Heatbeds have two purposes:
- Increase surface energy of the print bed to improve bonding strength of the first layer (particularly important when using surfaces like PEI or Kapton)
- Keep the bottom few millimeters of the print hot enough to provide a warp-free foundation for the rest of the print.
The bit about surface energy is straightforward. Most materials are stickier when hot than cold. In comparison, pure mechanical-bonding bed surfaces like fibrous painter's tape and perfboard don't particularly benefit from bed heat.
Warping is a bit more complicated. The basic cause of warping is when the previous layer is allowed to cool and thermally contract before the next layer is deposited. When you stick hot, expanded material on top of cold, contracted material, large shear stresses are generated when the fresh material cools and contracts. Those inter-layer shear stresses then accumulate over many layers into large-scale bending stresses that try to lift the edges of the print off the bed.
So, to prevent warping, we should minimize the amount that the previous layer is allowed to cool before the next layer goes down. But we DO need it to cool solid so the print doesn't sag in a mushy mess. This is a balancing act: cooling the plastic solid without over-cooling it. The optimal temperature for the print is right around the glass point of the plastic: this is the temperature at which the plastic becomes fully solid and thermal contraction stresses start to accumulate.
The extruder pumps more heat into the print as it deposits molten plastic and radiates a little bit of heat. So we want to set the heatbed temp a little bit below the glass point to ensure the print is able to cool solid. Now, this gets a bit difficult, because everyone's print bed temperature sensor is different. What matters is bed surface temp. Many people have to set their bed temp quite a bit higher than the actual surface temp. It's just something you have to calibrate via print results. The exact filament glass point (Tg) also depends on the blend.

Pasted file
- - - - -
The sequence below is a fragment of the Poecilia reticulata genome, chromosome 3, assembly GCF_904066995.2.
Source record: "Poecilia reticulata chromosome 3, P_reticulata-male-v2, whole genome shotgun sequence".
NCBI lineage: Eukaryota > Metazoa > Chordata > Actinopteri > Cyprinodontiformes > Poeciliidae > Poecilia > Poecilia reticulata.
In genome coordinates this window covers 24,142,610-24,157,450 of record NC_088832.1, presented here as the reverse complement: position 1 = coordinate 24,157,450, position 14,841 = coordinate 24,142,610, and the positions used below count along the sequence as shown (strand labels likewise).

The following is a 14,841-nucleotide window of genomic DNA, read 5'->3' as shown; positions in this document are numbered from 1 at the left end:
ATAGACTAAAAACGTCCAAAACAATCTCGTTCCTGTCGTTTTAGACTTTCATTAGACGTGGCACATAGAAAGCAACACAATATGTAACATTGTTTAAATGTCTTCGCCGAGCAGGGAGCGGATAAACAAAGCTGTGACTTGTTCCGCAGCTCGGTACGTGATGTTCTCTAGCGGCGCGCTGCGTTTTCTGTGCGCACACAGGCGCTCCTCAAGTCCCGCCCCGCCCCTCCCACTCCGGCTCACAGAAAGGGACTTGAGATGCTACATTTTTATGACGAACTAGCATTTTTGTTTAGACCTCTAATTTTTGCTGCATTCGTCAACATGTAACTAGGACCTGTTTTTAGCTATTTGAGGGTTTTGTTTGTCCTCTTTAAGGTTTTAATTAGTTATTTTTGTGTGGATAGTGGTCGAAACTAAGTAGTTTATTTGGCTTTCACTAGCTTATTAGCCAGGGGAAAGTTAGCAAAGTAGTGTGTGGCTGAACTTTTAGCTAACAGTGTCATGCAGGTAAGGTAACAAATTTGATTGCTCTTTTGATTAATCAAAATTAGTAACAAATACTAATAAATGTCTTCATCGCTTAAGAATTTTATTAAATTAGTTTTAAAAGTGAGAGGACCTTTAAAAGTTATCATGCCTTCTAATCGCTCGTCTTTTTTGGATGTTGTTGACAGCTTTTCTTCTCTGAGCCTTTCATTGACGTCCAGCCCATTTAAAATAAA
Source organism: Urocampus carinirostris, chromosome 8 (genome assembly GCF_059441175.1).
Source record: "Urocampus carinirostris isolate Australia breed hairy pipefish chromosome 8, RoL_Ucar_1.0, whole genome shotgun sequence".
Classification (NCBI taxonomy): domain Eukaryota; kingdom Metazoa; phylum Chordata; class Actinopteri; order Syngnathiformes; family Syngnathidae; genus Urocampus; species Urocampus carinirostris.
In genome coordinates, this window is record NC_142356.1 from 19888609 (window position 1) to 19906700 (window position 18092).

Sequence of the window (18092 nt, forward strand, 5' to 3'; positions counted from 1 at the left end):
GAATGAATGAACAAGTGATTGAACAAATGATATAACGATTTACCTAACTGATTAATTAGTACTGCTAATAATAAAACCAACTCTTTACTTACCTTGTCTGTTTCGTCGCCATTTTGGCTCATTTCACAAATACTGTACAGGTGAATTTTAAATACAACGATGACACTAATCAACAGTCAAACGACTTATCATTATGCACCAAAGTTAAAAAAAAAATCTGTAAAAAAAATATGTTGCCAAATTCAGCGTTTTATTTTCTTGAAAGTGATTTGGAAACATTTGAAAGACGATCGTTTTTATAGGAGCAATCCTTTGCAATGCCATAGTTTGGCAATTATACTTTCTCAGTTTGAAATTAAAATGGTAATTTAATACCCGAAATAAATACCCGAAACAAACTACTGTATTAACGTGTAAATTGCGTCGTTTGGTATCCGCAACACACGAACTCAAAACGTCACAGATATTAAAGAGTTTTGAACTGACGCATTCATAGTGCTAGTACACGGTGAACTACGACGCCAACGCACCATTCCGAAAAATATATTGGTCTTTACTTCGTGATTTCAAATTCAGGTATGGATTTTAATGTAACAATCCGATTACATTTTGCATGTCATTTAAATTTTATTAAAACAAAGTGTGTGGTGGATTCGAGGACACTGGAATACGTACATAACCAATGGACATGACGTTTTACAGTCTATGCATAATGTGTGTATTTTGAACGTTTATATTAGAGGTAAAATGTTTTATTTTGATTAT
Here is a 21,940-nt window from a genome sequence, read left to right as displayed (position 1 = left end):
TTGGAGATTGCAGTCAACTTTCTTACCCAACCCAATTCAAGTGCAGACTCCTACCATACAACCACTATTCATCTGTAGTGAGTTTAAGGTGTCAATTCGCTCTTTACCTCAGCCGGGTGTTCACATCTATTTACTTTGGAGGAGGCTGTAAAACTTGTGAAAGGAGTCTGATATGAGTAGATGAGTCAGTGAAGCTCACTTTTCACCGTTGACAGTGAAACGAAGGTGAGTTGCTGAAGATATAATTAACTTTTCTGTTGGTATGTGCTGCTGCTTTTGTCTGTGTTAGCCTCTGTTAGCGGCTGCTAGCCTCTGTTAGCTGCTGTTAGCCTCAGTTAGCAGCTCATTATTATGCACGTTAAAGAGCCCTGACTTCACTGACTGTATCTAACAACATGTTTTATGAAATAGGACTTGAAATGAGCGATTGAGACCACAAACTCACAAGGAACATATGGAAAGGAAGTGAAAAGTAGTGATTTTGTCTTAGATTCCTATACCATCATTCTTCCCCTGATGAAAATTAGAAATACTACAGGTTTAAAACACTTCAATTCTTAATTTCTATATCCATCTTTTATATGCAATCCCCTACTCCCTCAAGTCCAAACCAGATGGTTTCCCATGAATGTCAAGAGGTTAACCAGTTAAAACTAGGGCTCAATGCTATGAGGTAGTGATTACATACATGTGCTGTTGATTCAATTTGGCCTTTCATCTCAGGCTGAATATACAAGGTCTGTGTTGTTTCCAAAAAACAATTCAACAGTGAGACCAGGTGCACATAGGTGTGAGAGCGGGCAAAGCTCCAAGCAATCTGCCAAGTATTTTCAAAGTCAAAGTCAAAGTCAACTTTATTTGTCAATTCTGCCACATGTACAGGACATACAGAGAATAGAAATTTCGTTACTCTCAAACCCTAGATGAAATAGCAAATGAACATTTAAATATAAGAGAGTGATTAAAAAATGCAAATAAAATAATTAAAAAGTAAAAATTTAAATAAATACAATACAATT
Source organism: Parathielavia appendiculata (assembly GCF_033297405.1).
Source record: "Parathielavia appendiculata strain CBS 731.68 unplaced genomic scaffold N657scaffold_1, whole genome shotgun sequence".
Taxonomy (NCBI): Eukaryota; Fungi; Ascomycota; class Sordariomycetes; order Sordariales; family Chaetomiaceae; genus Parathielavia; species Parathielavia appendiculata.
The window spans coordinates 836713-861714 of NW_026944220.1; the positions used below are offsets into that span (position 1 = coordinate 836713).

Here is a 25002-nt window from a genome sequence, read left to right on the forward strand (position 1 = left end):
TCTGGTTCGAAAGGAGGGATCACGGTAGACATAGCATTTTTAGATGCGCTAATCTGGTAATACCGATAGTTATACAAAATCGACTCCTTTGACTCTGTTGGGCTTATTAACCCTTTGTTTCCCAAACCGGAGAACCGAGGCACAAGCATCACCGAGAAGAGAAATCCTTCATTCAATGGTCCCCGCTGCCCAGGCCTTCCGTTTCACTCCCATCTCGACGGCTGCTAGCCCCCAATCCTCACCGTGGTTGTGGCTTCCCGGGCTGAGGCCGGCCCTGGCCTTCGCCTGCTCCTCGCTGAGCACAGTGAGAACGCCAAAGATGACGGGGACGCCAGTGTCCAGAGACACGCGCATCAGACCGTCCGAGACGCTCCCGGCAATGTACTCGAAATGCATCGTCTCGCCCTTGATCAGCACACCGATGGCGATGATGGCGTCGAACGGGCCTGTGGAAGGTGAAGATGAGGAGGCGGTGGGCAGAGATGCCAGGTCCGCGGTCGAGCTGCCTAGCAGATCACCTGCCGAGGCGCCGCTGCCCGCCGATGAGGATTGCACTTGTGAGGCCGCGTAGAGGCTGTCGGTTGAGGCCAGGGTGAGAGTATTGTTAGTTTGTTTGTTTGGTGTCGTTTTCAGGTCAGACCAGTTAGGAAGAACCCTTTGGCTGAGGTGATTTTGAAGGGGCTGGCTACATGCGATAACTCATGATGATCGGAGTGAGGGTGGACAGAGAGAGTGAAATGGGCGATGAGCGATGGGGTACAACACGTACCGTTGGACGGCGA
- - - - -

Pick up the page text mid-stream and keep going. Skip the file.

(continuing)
- ABS: Tg is around 105C, optimal bed temp 95C in a warm, low-airflow environment
- PLA: Tg is around 55C, optimal bed temp is 55C in a cool, high-airflow environment because PLA holds heat and is slow to cool compared to other filaments
- PETG: Tg is around 70C, optimal bed temp is 60-70C with mild airflow
- Nylon doesn't really work with these rules because it's semi-crystalline, meaning it "freezes" far above its Tg and thus starts accumulating warping stress at fairly high temps... advice varies wildly, from printing cold to 120C bed
- PC: Tg is around 150C, optimal bed temp is 130C
There are other schools of thought, for example printing the first layer onto a surface much hotter than Tg for good adhesion, and then dropping the bed temp to a value somewhat below Tg to allow the print to solidify. That works fine too.
But, with all that said, it's important to understand that the heatbed only keeps the bottom of the print warm. A centimeter up from the build plate, the print is typically much closer to ambient temp than it is to the bed temp. Heated build chambers are thus much more effective for large prints. But heatbeds are still quite effective, because they allow building a strong, warp-free foundation that resists warping stresses induced by the cooler zones higher up in the print.